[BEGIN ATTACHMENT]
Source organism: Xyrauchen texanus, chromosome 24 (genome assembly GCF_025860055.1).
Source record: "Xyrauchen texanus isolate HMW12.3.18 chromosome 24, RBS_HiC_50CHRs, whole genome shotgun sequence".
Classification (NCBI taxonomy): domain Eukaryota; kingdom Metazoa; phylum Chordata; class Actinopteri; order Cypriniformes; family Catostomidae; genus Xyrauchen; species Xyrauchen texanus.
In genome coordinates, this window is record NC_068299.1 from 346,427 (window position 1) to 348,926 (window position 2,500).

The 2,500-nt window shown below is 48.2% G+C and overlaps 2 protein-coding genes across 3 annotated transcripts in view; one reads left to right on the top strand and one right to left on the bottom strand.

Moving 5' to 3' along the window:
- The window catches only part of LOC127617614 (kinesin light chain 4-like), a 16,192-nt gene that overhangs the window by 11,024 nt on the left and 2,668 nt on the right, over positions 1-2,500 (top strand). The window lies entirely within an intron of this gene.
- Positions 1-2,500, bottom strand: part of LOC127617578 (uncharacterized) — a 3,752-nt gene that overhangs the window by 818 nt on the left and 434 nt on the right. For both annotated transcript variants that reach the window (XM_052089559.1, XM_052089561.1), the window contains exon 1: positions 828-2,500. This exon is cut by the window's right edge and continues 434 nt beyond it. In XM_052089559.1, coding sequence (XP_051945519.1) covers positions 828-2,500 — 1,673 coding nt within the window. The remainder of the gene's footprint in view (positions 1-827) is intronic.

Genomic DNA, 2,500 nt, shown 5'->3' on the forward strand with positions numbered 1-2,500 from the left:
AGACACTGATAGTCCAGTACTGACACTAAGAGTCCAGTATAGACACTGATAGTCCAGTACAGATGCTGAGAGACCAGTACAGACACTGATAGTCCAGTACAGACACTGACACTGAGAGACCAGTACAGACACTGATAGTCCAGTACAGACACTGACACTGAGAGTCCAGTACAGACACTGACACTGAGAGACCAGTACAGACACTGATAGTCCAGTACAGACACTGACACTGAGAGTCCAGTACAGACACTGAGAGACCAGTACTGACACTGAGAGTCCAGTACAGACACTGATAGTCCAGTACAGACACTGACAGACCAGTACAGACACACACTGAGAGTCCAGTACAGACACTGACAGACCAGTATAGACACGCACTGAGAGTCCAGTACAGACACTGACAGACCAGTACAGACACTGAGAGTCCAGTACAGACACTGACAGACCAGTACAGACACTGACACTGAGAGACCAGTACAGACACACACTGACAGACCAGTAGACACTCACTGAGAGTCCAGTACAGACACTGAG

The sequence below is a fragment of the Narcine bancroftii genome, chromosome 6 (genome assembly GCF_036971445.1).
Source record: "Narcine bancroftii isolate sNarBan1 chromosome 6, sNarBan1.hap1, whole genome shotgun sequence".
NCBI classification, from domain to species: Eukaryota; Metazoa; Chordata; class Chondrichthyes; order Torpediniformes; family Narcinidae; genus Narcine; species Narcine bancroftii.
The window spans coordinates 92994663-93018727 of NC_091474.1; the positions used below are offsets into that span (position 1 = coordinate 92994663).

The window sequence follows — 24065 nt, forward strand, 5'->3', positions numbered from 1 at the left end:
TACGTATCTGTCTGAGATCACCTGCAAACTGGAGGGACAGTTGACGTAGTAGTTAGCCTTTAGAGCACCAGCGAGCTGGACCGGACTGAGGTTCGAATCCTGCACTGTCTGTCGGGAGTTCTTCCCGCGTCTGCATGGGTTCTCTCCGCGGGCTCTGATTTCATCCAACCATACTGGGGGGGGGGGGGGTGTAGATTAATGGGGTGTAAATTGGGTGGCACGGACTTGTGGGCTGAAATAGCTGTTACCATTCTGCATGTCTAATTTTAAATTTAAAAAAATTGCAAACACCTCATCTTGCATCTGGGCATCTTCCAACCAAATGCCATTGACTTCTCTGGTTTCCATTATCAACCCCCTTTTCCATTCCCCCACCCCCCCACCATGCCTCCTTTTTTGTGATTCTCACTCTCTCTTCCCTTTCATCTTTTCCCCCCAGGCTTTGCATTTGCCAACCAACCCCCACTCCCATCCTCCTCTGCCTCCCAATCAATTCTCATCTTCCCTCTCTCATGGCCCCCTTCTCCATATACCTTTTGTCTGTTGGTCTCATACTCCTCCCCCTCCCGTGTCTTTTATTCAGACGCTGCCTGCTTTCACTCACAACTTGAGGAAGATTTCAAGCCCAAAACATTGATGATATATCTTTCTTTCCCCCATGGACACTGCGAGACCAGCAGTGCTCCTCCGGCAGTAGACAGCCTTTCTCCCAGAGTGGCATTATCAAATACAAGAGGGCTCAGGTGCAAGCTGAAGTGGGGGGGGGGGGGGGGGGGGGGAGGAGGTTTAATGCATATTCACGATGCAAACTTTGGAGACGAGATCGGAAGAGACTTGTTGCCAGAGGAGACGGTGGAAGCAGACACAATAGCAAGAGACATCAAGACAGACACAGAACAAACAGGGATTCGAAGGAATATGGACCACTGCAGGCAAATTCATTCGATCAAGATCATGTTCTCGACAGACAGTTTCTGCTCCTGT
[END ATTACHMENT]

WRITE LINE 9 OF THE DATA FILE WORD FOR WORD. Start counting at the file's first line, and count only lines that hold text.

Genomic DNA, 2,500 nt, shown 5'->3' on the forward strand with positions numbered 1-2,500 from the left: